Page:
saying ‘no’ again

If you didn’t take note when Tracy taught us about the importance of saying no, I’ve found another post on the topic. Scarily it comes from a website called ‘Zenhabits’ which I’m not sure sounds very b1o1-esque, but despite this, it does have some useful tips about how to actually say ‘no’ i.e. the words you can say instead while still very much meaning NO.

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Published in: on June 27, 2011 at 3:19 pm  Leave a Comment  

a look into the distant future…

One day… no, really, one day… we will come to the end of our PhDs!

And after thinking millions of thoughts and writing thousands of words, there will still be one job left to do. The dedication and acknowledgements. I know, I know… this might read as some sort of cruel joke given how, for many of us, this is miles away (light years), but I thought I’d lead you to an article (click me) on the Sussex Doctoral School blog all about writing those very final words… After all, it’s a bit of a motivator to think about getting to that stage.

And, let’s be honest, it’s a distraction from the real task, and when has that ever been a bad thing?  

 

Published in: on June 23, 2011 at 9:47 am  Comments (1)  
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Just say no…… (it’s hard but go for it!)

I have just had this emailed to me by one of those companies who try and sell you membership of a writing club and instead of just hitting delete I thought I’d share it with you…. (Tracy)

Academics are busy people. And because we are very busy people, we inevitably have times when we face more requests for our time and energy than we can possibly fulfill. We therefore all need to learn how to say “no.” Remember that
whenever we say ‘yes’ when we really want to say “no,” we end up feeling powerless, resentful, overworked, stressed, and endlessly tired. Here is some good advice about developing a new mindset about saying “no.”

“Saying no may be completely uncharted territory – you’re a master of ‘yes’ and a novice of ‘no.’ Before answering with a yes to anybody, you must think critically about the request and ask yourself the following questions:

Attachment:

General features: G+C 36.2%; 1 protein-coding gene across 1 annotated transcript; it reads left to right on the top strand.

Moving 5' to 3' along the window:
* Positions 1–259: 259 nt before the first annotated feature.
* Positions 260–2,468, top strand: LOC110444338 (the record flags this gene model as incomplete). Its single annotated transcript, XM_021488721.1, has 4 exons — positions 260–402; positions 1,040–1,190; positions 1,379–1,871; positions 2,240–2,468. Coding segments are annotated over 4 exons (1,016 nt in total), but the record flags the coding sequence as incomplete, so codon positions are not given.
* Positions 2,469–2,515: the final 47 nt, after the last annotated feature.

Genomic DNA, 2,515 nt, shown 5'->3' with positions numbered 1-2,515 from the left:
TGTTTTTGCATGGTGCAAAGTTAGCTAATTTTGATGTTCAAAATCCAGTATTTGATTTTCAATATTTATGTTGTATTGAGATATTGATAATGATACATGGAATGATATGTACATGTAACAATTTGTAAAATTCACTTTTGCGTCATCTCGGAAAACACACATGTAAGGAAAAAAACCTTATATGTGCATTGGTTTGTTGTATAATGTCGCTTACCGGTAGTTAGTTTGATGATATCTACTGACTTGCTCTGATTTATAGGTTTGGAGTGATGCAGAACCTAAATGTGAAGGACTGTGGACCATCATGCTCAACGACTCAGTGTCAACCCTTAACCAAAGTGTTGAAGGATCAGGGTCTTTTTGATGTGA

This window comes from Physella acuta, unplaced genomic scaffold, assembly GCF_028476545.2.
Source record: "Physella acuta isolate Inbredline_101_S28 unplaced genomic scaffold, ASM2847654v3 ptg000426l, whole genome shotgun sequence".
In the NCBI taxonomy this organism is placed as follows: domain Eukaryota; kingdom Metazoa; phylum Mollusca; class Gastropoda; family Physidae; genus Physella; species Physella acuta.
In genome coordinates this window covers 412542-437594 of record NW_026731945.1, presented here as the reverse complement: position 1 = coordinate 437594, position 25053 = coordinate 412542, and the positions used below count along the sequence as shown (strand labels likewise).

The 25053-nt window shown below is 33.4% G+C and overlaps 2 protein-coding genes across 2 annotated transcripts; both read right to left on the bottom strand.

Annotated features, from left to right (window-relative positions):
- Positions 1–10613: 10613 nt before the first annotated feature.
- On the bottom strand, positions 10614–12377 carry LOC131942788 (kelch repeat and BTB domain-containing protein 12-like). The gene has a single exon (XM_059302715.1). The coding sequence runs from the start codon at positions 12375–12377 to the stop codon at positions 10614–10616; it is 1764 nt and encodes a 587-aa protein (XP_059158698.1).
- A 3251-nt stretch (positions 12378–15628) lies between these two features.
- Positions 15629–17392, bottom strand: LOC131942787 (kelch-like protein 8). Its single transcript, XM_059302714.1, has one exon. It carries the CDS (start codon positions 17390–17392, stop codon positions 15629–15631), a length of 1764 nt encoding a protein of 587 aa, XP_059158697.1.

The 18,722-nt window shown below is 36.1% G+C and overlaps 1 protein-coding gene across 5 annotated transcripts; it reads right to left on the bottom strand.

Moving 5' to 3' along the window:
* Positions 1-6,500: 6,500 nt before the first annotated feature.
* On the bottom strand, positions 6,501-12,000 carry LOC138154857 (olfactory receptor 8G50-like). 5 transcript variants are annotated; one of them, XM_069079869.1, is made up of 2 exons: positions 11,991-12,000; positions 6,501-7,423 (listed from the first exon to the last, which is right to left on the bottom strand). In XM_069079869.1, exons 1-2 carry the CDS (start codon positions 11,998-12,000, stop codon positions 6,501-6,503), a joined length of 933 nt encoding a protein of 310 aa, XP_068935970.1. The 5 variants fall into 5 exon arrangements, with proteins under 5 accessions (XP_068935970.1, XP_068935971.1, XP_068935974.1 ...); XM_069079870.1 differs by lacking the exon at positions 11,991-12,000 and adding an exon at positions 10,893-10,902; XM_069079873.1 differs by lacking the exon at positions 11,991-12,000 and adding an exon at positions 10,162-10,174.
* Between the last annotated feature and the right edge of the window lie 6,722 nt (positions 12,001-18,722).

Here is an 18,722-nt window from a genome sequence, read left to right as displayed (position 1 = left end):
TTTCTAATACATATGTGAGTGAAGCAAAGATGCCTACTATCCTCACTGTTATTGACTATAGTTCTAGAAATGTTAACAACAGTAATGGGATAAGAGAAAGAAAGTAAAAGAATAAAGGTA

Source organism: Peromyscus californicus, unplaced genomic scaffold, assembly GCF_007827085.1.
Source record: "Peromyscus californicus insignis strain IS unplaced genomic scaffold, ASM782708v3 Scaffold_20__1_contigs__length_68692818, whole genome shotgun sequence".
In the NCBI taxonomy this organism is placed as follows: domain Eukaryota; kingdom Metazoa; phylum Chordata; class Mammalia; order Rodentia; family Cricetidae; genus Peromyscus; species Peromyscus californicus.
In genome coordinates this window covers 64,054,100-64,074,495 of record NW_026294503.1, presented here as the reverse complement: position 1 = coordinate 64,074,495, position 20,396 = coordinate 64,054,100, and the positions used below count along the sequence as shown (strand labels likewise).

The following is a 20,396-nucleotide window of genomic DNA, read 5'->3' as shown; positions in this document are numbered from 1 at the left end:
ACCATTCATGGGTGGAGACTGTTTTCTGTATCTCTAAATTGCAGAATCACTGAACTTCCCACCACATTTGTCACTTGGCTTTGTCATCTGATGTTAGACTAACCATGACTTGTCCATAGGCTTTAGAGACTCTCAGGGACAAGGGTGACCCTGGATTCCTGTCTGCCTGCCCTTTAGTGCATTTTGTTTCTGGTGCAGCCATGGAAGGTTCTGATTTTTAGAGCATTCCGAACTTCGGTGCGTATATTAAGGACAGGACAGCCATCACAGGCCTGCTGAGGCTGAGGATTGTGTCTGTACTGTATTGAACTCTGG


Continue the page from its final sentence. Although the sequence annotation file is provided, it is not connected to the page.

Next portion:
* Do I have the time?

* Will I feel pressured to get it done?

* Will I be upset with myself?

* Will I feel duped, had, or swindled?

* What do I have to give up to do that?

* What ca n I gain? What is in it for me?”

–The Book of No: 250 Ways to Say It – and Mean It – and Stop People-Pleasing Forever, Susan Newman, Ph.D., page 9

Published in: on June 21, 2011 at 10:23 am  Comments (1)  

b101 – meet the 21st century

Dear inhabitants of b101,

I have dragged us into the wonders of the modern world. We now share a blog together – a place to make and remake our collective wisdom (this sounds as wishy washy as my thesis topic). If we want to be grounded about it (where’s the fun in that I ask) then it’s basically a place in cyberspace for us to exchange random stuff that may be useful, or just plain funny.

Any other readers, you are welcome to come along on the journey of our spectacular phds. You never know, there may be something helpful or amusing for you here too…

Mona

 

Published in: on June 20, 2011 at 2:23 pm  Leave a Comment  
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